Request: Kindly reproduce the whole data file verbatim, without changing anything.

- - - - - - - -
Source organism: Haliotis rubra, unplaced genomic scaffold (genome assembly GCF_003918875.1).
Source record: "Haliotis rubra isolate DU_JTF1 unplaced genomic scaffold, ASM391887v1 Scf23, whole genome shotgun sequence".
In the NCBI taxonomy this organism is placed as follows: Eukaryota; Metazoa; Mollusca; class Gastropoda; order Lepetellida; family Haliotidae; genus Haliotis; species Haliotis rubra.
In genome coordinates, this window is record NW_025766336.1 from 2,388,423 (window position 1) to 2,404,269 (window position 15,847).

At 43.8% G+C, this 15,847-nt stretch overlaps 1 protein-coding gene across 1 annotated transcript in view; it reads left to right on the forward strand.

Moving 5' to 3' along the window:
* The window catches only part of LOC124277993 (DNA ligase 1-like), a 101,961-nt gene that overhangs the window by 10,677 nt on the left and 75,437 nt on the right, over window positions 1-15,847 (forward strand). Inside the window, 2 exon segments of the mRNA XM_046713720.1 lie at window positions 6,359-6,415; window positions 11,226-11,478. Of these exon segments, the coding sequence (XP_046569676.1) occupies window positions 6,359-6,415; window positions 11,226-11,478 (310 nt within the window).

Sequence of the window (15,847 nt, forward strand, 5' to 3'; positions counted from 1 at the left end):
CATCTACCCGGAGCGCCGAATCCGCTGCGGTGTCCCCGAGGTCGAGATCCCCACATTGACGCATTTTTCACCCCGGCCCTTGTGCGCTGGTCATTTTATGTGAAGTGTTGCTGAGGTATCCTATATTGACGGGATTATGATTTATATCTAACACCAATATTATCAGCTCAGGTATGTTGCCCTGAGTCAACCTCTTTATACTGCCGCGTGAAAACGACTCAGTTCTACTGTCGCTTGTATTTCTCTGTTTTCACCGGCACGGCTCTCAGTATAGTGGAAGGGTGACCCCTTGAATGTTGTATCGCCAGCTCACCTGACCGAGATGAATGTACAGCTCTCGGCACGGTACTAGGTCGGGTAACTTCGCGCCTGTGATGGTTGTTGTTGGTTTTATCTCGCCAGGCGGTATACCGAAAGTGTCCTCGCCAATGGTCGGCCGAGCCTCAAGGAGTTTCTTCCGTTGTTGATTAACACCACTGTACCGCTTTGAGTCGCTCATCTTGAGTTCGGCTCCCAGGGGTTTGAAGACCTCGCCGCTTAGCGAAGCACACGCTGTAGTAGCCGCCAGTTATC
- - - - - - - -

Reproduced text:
Source organism: Haliotis rubra, unplaced genomic scaffold (genome assembly GCF_003918875.1).
Source record: "Haliotis rubra isolate DU_JTF1 unplaced genomic scaffold, ASM391887v1 Scf23, whole genome shotgun sequence".
In the NCBI taxonomy this organism is placed as follows: Eukaryota; Metazoa; Mollusca; class Gastropoda; order Lepetellida; family Haliotidae; genus Haliotis; species Haliotis rubra.
In genome coordinates, this window is record NW_025766336.1 from 2,388,423 (window position 1) to 2,404,269 (window position 15,847).

At 43.8% G+C, this 15,847-nt stretch overlaps 1 protein-coding gene across 1 annotated transcript in view; it reads left to right on the forward strand.

Moving 5' to 3' along the window:
* The window catches only part of LOC124277993 (DNA ligase 1-like), a 101,961-nt gene that overhangs the window by 10,677 nt on the left and 75,437 nt on the right, over window positions 1-15,847 (forward strand). Inside the window, 2 exon segments of the mRNA XM_046713720.1 lie at window positions 6,359-6,415; window positions 11,226-11,478. Of these exon segments, the coding sequence (XP_046569676.1) occupies window positions 6,359-6,415; window positions 11,226-11,478 (310 nt within the window).

Sequence of the window (15,847 nt, forward strand, 5' to 3'; positions counted from 1 at the left end):
CATCTACCCGGAGCGCCGAATCCGCTGCGGTGTCCCCGAGGTCGAGATCCCCACATTGACGCATTTTTCACCCCGGCCCTTGTGCGCTGGTCATTTTATGTGAAGTGTTGCTGAGGTATCCTATATTGACGGGATTATGATTTATATCTAACACCAATATTATCAGCTCAGGTATGTTGCCCTGAGTCAACCTCTTTATACTGCCGCGTGAAAACGACTCAGTTCTACTGTCGCTTGTATTTCTCTGTTTTCACCGGCACGGCTCTCAGTATAGTGGAAGGGTGACCCCTTGAATGTTGTATCGCCAGCTCACCTGACCGAGATGAATGTACAGCTCTCGGCACGGTACTAGGTCGGGTAACTTCGCGCCTGTGATGGTTGTTGTTGGTTTTATCTCGCCAGGCGGTATACCGAAAGTGTCCTCGCCAATGGTCGGCCGAGCCTCAAGGAGTTTCTTCCGTTGTTGATTAACACCACTGTACCGCTTTGAGTCGCTCATCTTGAGTTCGGCTCCCAGGGGTTTGAAGACCTCGCCGCTTAGCGAAGCACACGCTGTAGTAGCCGCCAGTTATC